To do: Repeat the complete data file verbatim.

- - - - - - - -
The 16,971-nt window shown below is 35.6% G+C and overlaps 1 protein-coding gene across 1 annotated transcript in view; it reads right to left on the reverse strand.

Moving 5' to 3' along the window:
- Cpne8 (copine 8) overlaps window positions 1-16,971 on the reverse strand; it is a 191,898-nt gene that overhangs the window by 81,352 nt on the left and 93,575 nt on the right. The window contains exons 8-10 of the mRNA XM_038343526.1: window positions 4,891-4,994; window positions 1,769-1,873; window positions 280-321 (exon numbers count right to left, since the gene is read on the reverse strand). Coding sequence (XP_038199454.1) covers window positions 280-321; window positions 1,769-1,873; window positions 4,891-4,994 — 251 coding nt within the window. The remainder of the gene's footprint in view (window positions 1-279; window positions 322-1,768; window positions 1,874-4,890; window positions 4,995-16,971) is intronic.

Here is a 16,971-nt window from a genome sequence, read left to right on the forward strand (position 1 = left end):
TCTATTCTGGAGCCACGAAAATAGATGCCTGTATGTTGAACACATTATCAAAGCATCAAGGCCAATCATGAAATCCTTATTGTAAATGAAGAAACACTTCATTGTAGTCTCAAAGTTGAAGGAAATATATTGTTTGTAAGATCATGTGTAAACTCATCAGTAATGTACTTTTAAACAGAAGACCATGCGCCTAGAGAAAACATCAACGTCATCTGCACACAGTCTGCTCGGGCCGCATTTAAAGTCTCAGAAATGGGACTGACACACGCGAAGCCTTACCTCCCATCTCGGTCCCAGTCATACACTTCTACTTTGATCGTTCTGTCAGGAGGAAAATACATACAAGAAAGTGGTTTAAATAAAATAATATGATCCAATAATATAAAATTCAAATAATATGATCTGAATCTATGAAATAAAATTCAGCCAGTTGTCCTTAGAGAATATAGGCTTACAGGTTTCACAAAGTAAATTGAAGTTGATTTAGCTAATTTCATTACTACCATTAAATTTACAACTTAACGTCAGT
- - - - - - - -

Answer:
The 16,971-nt window shown below is 35.6% G+C and overlaps 1 protein-coding gene across 1 annotated transcript in view; it reads right to left on the reverse strand.

Moving 5' to 3' along the window:
- Cpne8 (copine 8) overlaps window positions 1-16,971 on the reverse strand; it is a 191,898-nt gene that overhangs the window by 81,352 nt on the left and 93,575 nt on the right. The window contains exons 8-10 of the mRNA XM_038343526.1: window positions 4,891-4,994; window positions 1,769-1,873; window positions 280-321 (exon numbers count right to left, since the gene is read on the reverse strand). Coding sequence (XP_038199454.1) covers window positions 280-321; window positions 1,769-1,873; window positions 4,891-4,994 — 251 coding nt within the window. The remainder of the gene's footprint in view (window positions 1-279; window positions 322-1,768; window positions 1,874-4,890; window positions 4,995-16,971) is intronic.

Here is a 16,971-nt window from a genome sequence, read left to right on the forward strand (position 1 = left end):
TCTATTCTGGAGCCACGAAAATAGATGCCTGTATGTTGAACACATTATCAAAGCATCAAGGCCAATCATGAAATCCTTATTGTAAATGAAGAAACACTTCATTGTAGTCTCAAAGTTGAAGGAAATATATTGTTTGTAAGATCATGTGTAAACTCATCAGTAATGTACTTTTAAACAGAAGACCATGCGCCTAGAGAAAACATCAACGTCATCTGCACACAGTCTGCTCGGGCCGCATTTAAAGTCTCAGAAATGGGACTGACACACGCGAAGCCTTACCTCCCATCTCGGTCCCAGTCATACACTTCTACTTTGATCGTTCTGTCAGGAGGAAAATACATACAAGAAAGTGGTTTAAATAAAATAATATGATCCAATAATATAAAATTCAAATAATATGATCTGAATCTATGAAATAAAATTCAGCCAGTTGTCCTTAGAGAATATAGGCTTACAGGTTTCACAAAGTAAATTGAAGTTGATTTAGCTAATTTCATTACTACCATTAAATTTACAACTTAACGTCAGT